Just when it seemed like the furious pace of hospital mergers in America was slowing down, we learned Friday morning that Boston-based Steward Health Care System will buy Tennessee-based IASIS Healthcare for $1.9 billion. The deal will make Steward the largest private for-profit hospital operator in the country with 36 hospitals across 10 states.
This is not good.
Because the more hospitals merge, the more it costs all of us for our health care. In fact, the fast pace of hospital mergers over the last few years is most likely the biggest reason for the sudden spike in health insurance premium costs. Obamacare made this problem worse and there's nothing in the current Republican replacement to fix it. That's no coincidence. The hospital industry has both political parties under its sway.
First, let's look at the numbers. From 1998 to 2012, the roughly 5,000 or so hospitals in the United States saw 1,133 mergers and acquisitions. Then, according to health industry researchers Irving Levin Associates, things got even more heated. From 2013 to 2015, merger and acquisition activity among U.S. hospitals and health systems set new records.
The total number of health care transactions for 2015 was 1,503 deals, the first time annual deal volume broke the 1,500 or the 1,400 mark. And the 1,318 deals recorded in 2014 was the first time the number of deals broke the 1,200-mark. Total deal value for 2015 was more than $557 billion, a 44 percent increase from 2014's total of $388 billion. There was a slowdown in the furious pace in 2016, mostly because the process of absorbing these massive mergers takes time. But also, we did see some token regulatory resistance to the continued merger mania.
The culprit for the spike in mergers isn't hard to figure out: Obamacare. Once the ACA started to really go into effect, the increase in the number of people with health insurance made the hospital business potentially more profitable.
Insurance companies had to struggle to figure out how to cover people with pre-existing conditions while keep premiums down. Hospitals, however, got a big influx of paying customers. So they pounced, not only by consolidating traditional hospital facilities, but also by accelerating the already existing policy of buying up private practices and even many of those urgent care facilities we've seen popping up across the country over the past decade.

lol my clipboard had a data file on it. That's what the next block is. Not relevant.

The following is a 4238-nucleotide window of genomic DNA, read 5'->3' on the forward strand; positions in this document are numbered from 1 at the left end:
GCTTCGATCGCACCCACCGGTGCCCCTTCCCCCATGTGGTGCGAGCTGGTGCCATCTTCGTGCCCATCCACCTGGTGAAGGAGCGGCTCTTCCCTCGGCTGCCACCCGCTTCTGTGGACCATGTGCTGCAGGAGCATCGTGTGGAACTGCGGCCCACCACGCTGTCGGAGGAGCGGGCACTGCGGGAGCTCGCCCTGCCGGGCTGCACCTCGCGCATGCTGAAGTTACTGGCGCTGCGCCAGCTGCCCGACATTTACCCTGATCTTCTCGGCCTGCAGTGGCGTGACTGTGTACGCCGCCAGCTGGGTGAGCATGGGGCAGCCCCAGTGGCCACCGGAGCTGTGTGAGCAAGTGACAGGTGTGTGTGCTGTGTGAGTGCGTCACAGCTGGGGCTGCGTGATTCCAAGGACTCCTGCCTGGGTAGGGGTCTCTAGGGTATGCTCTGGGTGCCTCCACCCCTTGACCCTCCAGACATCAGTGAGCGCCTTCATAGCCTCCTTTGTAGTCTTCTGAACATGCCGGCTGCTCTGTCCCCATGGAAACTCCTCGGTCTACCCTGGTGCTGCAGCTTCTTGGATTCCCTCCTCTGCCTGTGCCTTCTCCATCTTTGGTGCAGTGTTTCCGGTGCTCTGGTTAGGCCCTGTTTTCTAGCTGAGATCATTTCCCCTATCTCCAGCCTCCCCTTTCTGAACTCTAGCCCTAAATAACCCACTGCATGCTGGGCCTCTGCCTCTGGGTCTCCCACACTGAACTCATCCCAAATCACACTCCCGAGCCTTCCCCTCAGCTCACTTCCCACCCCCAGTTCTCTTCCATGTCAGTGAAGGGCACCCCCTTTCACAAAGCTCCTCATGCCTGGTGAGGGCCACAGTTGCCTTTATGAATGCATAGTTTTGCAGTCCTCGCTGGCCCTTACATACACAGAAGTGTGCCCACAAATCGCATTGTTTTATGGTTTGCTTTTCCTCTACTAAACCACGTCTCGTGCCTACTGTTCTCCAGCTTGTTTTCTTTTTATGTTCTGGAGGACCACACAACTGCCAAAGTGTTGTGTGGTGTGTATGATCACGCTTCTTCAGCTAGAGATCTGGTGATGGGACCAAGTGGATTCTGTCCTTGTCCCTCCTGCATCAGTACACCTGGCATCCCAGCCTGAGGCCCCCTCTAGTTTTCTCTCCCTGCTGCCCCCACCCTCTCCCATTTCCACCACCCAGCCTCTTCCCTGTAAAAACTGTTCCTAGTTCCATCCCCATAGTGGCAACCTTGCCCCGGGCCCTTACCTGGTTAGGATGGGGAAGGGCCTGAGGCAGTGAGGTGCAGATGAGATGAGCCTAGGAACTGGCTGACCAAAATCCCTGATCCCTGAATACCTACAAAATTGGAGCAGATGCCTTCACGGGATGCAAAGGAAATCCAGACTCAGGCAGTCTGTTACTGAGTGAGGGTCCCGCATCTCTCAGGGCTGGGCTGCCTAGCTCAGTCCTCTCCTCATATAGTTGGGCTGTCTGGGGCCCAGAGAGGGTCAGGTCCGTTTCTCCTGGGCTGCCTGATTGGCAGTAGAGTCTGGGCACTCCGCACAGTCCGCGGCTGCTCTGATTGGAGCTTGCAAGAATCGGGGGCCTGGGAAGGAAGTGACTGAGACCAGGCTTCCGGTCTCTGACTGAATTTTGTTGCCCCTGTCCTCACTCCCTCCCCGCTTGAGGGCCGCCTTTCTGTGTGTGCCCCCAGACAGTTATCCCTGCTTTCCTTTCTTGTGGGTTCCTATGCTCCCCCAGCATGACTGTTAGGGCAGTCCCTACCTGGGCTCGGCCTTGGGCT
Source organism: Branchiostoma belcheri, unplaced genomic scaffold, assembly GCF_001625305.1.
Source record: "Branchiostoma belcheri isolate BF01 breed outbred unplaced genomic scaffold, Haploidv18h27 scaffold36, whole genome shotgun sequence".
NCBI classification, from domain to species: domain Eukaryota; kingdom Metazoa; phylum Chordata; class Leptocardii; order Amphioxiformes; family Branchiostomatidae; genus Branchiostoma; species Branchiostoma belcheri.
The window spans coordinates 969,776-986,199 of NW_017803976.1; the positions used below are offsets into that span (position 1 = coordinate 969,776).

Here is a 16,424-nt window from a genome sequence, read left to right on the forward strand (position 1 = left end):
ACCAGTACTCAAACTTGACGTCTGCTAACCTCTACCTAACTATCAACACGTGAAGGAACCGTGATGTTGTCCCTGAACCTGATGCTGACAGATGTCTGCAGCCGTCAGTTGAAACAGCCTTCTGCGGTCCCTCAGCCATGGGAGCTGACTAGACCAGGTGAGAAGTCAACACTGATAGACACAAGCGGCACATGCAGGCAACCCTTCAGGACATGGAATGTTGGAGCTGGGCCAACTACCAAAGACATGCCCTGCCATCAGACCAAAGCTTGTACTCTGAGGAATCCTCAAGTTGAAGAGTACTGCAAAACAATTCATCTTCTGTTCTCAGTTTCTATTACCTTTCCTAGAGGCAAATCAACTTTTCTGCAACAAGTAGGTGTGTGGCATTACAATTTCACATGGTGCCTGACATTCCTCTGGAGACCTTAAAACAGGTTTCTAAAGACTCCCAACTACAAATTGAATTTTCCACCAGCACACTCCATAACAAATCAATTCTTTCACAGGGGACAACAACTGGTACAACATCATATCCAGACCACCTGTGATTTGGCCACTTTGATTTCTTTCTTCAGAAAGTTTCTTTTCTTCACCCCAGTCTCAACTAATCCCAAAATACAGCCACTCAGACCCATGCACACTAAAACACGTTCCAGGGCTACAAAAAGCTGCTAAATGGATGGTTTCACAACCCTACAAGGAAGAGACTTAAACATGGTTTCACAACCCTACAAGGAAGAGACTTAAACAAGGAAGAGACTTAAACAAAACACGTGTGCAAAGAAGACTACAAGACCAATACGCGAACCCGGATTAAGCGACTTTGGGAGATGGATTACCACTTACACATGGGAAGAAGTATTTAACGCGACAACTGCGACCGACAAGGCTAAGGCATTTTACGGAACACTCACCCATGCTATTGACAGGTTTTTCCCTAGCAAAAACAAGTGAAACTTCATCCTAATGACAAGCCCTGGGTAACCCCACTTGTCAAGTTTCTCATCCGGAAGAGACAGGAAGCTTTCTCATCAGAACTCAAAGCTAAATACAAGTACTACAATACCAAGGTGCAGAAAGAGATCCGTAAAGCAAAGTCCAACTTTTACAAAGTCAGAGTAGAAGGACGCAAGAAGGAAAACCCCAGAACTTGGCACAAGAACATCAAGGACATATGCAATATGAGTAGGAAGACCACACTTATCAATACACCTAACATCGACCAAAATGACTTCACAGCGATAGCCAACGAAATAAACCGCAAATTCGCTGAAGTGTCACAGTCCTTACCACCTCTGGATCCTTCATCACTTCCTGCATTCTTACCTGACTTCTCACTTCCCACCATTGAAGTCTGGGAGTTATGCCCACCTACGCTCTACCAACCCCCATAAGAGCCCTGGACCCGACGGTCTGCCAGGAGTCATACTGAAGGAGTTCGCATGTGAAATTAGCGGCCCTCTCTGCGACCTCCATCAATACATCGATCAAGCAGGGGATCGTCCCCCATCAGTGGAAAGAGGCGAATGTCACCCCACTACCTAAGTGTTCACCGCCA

It's important to note that hospitals charge higher rates for care than private practice or other medical facilities, even to Medicare. So when a hospital buys up a formerly private practice, it can and does charge the third party insurance or Medicare payer more for essentially the same service that was less expensive the day before. Who wouldn't want to take advantage of a deal like that?
When most hospital mergers are announced, the merging entities often promise the public that the newly combined company will be able to cut prices. But a 2016 analysis by Modern Health Magazine found that simply wasn't true.
Obamacare enables the jump in prices because the only people hospitals can count on to pay up are people who have insurance or Medicare. Now millions more Americans have insurance thanks to Obamacare and millions more Americans also have Medicare because of the aging Baby Boomer population.
The Republican Obamacare replacement bill makes a similar mistake. It includes an effort to improve insurance company competition, but what good will more insurers do if the hospitals are allowed to keep raising prices? Remember, hospitals are the suppliers in this tight supply-and-demand equation. Insurers are just the way for people to get access to the supply. That's a crucial difference.
Why aren't the hospitals getting at least some pressure from state and federal politicians in the form of a crackdown on their pricing or monopolistic consolidation? The simple answer is that hospitals are savvy political lobbyists that employ massive numbers of people in any given state.
The website OpenSecrets.org shows that the American Hospital Association lobby group was the fourth most active lobbying group among a list of more than 3,700 total lobbyists for 2016. And unlike most other lobbyist donors, the AHA's donations were remarkably even between Republicans and Democrats.
Health insurance companies are major lobbyists and donors as well, but they don't have quite the same clout as hospitals. That's because the hospitals have more employees and are rightfully seen by the politicians as a more crucial service provider in their states and districts.
Your congressman and state legislator are simply counting the votes, the campaign donations, and thinking about the voters' fury if a hospital closes down in their region. And while we did see some federal cautions imposed on hospital mergers in 2016, it simply was not enough.
If the Republicans really want to do something about getting costs down and not just passing a bill to say they passed it, they need to focus on boosting competition in the hospital business. They can start by shining a bright light on this latest Steward/IASIS deal and then making sure the Senate version of the AHCA sets competitive antitrust rules for hospitals throughout the country.
If they don't, not much is going to change when it comes to the more important issue of the cost of our medical care as opposed to the price of our insurance premiums.
Commentary by Jake Novak, CNBC.com senior columnist. Follow him on Twitter @jakejakeny .
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